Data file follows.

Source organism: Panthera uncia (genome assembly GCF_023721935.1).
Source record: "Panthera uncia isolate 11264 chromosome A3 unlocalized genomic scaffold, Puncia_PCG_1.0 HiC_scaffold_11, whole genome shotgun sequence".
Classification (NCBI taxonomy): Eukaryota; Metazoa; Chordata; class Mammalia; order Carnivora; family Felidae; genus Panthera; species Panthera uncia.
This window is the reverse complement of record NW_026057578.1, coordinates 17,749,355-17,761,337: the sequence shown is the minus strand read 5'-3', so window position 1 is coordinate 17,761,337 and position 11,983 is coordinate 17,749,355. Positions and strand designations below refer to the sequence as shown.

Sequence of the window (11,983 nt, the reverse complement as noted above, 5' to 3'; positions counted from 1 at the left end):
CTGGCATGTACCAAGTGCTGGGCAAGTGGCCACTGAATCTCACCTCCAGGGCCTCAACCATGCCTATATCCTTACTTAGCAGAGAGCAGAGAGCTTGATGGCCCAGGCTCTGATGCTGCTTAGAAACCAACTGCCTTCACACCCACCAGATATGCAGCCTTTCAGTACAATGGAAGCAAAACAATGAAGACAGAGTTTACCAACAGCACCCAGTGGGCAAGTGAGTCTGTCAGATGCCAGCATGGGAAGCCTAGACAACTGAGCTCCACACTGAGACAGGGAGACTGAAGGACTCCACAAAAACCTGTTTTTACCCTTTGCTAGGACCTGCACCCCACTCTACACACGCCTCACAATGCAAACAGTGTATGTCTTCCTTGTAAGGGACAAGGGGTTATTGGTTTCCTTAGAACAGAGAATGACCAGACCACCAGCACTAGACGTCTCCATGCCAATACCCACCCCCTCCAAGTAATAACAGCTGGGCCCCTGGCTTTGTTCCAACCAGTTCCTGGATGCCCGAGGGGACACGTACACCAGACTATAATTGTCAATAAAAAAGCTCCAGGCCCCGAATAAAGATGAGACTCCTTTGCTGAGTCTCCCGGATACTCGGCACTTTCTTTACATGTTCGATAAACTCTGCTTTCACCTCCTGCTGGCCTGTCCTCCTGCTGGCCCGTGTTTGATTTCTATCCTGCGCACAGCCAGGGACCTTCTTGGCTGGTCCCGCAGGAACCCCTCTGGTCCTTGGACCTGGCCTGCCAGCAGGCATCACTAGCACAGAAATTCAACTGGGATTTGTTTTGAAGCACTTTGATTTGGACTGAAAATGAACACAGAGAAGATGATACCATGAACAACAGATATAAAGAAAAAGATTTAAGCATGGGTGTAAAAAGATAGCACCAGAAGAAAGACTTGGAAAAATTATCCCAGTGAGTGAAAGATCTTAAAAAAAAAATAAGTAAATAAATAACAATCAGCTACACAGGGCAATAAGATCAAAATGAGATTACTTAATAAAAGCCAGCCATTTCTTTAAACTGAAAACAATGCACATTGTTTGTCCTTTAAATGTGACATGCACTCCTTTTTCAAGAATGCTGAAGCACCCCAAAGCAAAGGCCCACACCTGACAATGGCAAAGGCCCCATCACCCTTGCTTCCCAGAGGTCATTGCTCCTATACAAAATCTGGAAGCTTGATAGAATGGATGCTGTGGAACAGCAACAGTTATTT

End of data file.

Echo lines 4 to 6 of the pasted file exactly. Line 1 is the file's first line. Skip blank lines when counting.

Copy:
This window is the reverse complement of record NW_026057578.1, coordinates 17,749,355-17,761,337: the sequence shown is the minus strand read 5'-3', so window position 1 is coordinate 17,761,337 and position 11,983 is coordinate 17,749,355. Positions and strand designations below refer to the sequence as shown.

Sequence of the window (11,983 nt, the reverse complement as noted above, 5' to 3'; positions counted from 1 at the left end):
CTGGCATGTACCAAGTGCTGGGCAAGTGGCCACTGAATCTCACCTCCAGGGCCTCAACCATGCCTATATCCTTACTTAGCAGAGAGCAGAGAGCTTGATGGCCCAGGCTCTGATGCTGCTTAGAAACCAACTGCCTTCACACCCACCAGATATGCAGCCTTTCAGTACAATGGAAGCAAAACAATGAAGACAGAGTTTACCAACAGCACCCAGTGGGCAAGTGAGTCTGTCAGATGCCAGCATGGGAAGCCTAGACAACTGAGCTCCACACTGAGACAGGGAGACTGAAGGACTCCACAAAAACCTGTTTTTACCCTTTGCTAGGACCTGCACCCCACTCTACACACGCCTCACAATGCAAACAGTGTATGTCTTCCTTGTAAGGGACAAGGGGTTATTGGTTTCCTTAGAACAGAGAATGACCAGACCACCAGCACTAGACGTCTCCATGCCAATACCCACCCCCTCCAAGTAATAACAGCTGGGCCCCTGGCTTTGTTCCAACCAGTTCCTGGATGCCCGAGGGGACACGTACACCAGACTATAATTGTCAATAAAAAAGCTCCAGGCCCCGAATAAAGATGAGACTCCTTTGCTGAGTCTCCCGGATACTCGGCACTTTCTTTACATGTTCGATAAACTCTGCTTTCACCTCCTGCTGGCCTGTCCTCCTGCTGGCCCGTGTTTGATTTCTATCCTGCGCACAGCCAGGGACCTTCTTGGCTGGTCCCGCAGGAACCCCTCTGGTCCTTGGACCTGGCCTGCCAGCAGGCATCACTAGCACAGAAATTCAACTGGGATTTGTTTTGAAGCACTTTGATTTGGACTGAAAATGAACACAGAGAAGATGATACCATGAACAACAGATATAAAGAAAAAGATTTAAGCATGGGTGTAAAAAGATAGCACCAGAAGAAAGACTTGGAAAAATTATCCCAGTGAGTGAAAGATCTTAAAAAAAAAATAAGTAAATAAATAACAATCAGCTACACAGGGCAATAAGATCAAAATGAGATTACTTAATAAAAGCCAGCCATTTCTTTAAACTGAAAACAATGCACATTGTTTGTCCTTTAAATGTGACATGCACTCCTTTTTCAAGAATGCTGAAGCACCCCAAAGCAAAGGCCCACACCTGACAATGGCAAAGGCCCCATCACCCTTGCTTCCCAGAGGTCATTGCTCCTATACAAAATCTGGAAGCTTGATAGAATGGATGCTGTGGAACAGCAACAGTTATTT